A mixture of Fabia and Octavia underpinnings, the Roomster was always an odd looking car, but there was method in its madness. The whole idea was actually to have two cars in one – up front, there was a low-roofed traditional hatchback cabin with a reasonably low-slung driving position. Behind, the bodywork bulged out and up and created a rear cabin that was spacious, airy (thanks to massive side windows) and has just about enough space for three-abreast in the rear seats. Like its relative, the Yeti, those seats separately split, fold, tumble and can even be removed altogether. The boot is also massive; 480 litres is really good room for something this compact on the outside. There’s an all-new Roomster coming, but it will be less distinctive to look at (it’s based on the Volkswagen Caddy van) and we suspect that the outgoing model will develop something of a cult following.
Mostly you’ll find Roomsters with either the old 1.2-litre naturally aspirated petrol four-cylinder engine or, more rarely, the three-cylinder 1.4-litre TDI diesel. The 1.2 is smooth, but really pretty underpowered for a car that’s able to carry people and luggage so easily. An output of 70hp is the best you’re going to get (and lower power versions were available) so make sure you’re not planning any trips on motorways, or up steep hills, before buying one of those.
The 1.4 diesel was a lot better in the performance stakes – not much in the way of power, but it has enough torque to keep the Roomster rolling along. It’s very, very noisy though.
Your best bet then is to track down a more recent Roomster and get one with the brilliant 1.2 TSI petrol turbo engine. This really is the best of both worlds – smooth revving but with enough torque, and good enough fuel economy, that you won’t miss the diesel. It will be a touch more expensive though, as the TSI engine wasn’t introduced until the Roomster got a mid-life facelift in 2010. That year also saw the arrival of the Greenline 1.2-litre TDI diesel with emissions of 109g/km. The ever-popular 105hp 1.6 diesel was also available and there’s the super-rare Scout version that comes with extra body panel protection in case you want to take it off-road. Quite why you would want to is a different matter…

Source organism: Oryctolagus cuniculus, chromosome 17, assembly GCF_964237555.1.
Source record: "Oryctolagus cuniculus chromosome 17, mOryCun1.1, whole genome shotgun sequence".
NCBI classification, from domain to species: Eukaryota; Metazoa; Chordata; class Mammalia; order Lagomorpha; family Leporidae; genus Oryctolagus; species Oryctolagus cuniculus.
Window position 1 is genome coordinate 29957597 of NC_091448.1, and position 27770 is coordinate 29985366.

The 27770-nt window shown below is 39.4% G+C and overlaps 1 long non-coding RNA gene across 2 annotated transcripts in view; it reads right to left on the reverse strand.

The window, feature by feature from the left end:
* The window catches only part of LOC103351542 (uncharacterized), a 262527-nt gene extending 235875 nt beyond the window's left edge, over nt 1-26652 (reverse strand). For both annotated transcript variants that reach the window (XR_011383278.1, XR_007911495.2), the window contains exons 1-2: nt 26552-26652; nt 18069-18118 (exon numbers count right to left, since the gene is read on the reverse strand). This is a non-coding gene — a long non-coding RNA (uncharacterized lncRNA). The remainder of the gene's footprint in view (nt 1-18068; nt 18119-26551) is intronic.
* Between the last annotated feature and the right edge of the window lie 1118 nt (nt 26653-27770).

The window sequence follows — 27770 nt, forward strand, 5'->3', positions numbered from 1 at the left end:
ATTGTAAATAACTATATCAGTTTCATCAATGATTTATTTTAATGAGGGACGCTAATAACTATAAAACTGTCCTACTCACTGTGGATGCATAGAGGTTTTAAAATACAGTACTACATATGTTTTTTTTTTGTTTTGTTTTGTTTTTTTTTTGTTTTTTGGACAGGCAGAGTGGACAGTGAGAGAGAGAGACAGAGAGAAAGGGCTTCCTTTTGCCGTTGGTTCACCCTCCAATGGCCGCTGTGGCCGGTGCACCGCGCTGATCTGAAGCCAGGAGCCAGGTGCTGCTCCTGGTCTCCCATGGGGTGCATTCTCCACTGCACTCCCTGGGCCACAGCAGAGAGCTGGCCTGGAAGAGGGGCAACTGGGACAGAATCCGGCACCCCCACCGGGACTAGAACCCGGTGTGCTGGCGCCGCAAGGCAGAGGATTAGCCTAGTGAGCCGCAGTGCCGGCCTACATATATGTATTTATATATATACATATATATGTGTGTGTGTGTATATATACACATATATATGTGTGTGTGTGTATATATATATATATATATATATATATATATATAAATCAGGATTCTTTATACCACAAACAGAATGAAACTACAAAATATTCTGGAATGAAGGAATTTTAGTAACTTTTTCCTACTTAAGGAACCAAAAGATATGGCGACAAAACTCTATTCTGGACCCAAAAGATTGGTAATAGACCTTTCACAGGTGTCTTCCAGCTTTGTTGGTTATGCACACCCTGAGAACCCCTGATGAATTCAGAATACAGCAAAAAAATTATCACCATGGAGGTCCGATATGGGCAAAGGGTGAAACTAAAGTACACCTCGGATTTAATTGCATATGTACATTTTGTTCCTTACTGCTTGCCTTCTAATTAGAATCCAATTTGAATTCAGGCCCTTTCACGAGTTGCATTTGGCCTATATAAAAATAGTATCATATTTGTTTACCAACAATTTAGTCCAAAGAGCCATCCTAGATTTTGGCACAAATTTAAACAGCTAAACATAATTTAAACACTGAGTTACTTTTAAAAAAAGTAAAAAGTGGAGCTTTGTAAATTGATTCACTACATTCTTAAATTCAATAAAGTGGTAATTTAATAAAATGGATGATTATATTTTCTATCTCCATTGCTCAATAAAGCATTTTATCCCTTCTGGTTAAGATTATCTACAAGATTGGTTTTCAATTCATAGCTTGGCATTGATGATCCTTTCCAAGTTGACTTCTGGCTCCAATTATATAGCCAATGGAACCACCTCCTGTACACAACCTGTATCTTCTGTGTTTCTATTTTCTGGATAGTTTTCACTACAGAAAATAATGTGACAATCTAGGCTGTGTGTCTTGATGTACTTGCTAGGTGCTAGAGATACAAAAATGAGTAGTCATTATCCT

They’re robust and long-lived, and as long as you keep a Roomster properly serviced, it should last just as long as you want it too. Just keep an eye on versions with the optional sunroofs, as the seals can leak and cause rust to start eating at the roof panel.
A 2010-on model with the 1.2 TSI engine is the best Roomster to have, but you can pick up an older one for as little as €3k if it’s cheap transport you’re after.
Skoda Roomster 1.2 TSI 85hp
Engine: 1,197cc four-cylinder petrol
Maximum speed: 170km/h
0-100km/h: 13.2 seconds
Fuel consumption: 5.7 litres/100km
Euro NCAP: *****
• Very spacious
• Quirky styling
• Robust and reliable
• Not many around to choose from
• Quirky styling…
• 1.2 non-turbo engine underpowered
It’ll never be mistaken for an oil-painting, but for all its challenging looks, the Roomster is a spacious, reliable and pleasantly quirky family companion. Snap one up while they’re around.